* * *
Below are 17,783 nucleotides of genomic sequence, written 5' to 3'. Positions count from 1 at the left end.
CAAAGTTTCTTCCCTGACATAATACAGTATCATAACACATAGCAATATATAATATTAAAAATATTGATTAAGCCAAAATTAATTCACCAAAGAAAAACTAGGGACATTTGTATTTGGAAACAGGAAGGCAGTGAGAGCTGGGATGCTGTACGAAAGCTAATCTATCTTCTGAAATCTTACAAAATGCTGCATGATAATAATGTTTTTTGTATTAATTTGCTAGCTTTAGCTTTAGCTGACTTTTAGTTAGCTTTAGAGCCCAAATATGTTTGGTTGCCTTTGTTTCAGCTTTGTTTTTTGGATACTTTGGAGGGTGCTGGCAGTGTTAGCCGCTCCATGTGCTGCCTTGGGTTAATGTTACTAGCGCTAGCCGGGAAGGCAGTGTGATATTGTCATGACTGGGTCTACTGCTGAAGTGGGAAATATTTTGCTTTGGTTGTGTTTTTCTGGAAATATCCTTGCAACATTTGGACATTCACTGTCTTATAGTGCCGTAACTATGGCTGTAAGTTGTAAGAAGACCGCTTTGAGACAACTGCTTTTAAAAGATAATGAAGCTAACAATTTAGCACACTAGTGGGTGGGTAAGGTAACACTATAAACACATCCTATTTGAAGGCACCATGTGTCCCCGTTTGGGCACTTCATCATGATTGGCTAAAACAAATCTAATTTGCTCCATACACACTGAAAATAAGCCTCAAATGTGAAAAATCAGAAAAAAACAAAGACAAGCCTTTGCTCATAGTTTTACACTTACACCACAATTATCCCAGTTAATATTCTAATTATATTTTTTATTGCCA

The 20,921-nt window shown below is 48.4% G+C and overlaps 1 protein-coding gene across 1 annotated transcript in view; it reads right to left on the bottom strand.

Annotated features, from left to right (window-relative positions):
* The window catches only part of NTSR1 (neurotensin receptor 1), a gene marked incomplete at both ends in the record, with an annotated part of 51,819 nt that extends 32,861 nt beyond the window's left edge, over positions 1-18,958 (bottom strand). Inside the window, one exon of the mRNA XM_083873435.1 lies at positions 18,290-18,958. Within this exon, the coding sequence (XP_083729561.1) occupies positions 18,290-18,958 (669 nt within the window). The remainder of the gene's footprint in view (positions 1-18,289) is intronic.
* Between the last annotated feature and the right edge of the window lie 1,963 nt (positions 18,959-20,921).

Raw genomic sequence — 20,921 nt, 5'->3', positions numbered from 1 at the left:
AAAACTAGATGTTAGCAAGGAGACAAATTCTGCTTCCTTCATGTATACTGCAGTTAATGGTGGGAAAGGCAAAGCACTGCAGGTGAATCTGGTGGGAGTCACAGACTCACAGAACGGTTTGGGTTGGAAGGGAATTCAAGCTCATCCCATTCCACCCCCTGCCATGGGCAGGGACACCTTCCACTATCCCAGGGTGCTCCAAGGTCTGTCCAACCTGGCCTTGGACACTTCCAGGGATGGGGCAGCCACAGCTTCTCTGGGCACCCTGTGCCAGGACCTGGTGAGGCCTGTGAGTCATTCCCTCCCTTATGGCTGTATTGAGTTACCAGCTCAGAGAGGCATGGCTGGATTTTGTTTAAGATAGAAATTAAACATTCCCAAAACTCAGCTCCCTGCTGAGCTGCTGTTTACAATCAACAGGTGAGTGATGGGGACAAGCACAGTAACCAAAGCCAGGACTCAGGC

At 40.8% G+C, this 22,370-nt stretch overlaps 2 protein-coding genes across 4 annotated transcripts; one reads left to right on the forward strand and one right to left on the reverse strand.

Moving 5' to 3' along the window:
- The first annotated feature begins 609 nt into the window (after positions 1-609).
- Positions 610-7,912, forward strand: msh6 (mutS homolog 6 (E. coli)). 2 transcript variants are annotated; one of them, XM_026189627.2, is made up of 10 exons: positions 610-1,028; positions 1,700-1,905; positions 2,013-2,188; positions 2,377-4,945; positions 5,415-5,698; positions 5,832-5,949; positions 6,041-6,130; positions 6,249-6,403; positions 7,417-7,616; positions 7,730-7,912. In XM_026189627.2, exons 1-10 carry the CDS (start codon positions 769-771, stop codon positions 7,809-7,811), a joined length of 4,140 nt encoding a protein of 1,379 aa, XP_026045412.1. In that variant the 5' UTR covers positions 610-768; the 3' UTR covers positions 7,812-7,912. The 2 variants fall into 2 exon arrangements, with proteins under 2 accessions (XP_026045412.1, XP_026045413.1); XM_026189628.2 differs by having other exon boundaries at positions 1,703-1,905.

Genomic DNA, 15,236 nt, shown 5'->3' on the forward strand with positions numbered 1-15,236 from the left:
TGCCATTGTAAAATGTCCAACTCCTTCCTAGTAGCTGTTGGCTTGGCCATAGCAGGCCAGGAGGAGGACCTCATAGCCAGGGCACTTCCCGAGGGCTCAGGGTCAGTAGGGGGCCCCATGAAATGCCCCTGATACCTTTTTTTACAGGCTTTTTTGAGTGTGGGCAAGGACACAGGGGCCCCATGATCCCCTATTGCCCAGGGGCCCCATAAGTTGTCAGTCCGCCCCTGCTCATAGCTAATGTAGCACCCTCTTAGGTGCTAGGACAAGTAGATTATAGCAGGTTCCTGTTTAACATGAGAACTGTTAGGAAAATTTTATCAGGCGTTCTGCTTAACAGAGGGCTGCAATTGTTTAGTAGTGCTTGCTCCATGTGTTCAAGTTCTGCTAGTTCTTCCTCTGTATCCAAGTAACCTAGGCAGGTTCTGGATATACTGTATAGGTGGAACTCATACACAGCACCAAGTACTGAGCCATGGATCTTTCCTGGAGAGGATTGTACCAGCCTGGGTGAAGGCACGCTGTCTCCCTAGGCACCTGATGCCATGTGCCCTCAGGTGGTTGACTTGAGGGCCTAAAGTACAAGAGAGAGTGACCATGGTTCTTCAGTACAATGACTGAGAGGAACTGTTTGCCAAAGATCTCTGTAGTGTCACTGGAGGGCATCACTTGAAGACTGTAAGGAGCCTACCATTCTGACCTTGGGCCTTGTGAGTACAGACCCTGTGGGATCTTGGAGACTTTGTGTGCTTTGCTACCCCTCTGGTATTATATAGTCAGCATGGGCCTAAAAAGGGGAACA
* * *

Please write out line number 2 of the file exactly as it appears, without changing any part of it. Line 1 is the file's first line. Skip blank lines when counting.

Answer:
CAAAGTTTCTTCCCTGACATAATACAGTATCATAACACATAGCAATATATAATATTAAAAATATTGATTAAGCCAAAATTAATTCACCAAAGAAAAACTAGGGACATTTGTATTTGGAAACAGGAAGGCAGTGAGAGCTGGGATGCTGTACGAAAGCTAATCTATCTTCTGAAATCTTACAAAATGCTGCATGATAATAATGTTTTTTGTATTAATTTGCTAGCTTTAGCTTTAGCTGACTTTTAGTTAGCTTTAGAGCCCAAATATGTTTGGTTGCCTTTGTTTCAGCTTTGTTTTTTGGATACTTTGGAGGGTGCTGGCAGTGTTAGCCGCTCCATGTGCTGCCTTGGGTTAATGTTACTAGCGCTAGCCGGGAAGGCAGTGTGATATTGTCATGACTGGGTCTACTGCTGAAGTGGGAAATATTTTGCTTTGGTTGTGTTTTTCTGGAAATATCCTTGCAACATTTGGACATTCACTGTCTTATAGTGCCGTAACTATGGCTGTAAGTTGTAAGAAGACCGCTTTGAGACAACTGCTTTTAAAAGATAATGAAGCTAACAATTTAGCACACTAGTGGGTGGGTAAGGTAACACTATAAACACATCCTATTTGAAGGCACCATGTGTCCCCGTTTGGGCACTTCATCATGATTGGCTAAAACAAATCTAATTTGCTCCATACACACTGAAAATAAGCCTCAAATGTGAAAAATCAGAAAAAAACAAAGACAAGCCTTTGCTCATAGTTTTACACTTACACCACAATTATCCCAGTTAATATTCTAATTATATTTTTTATTGCCA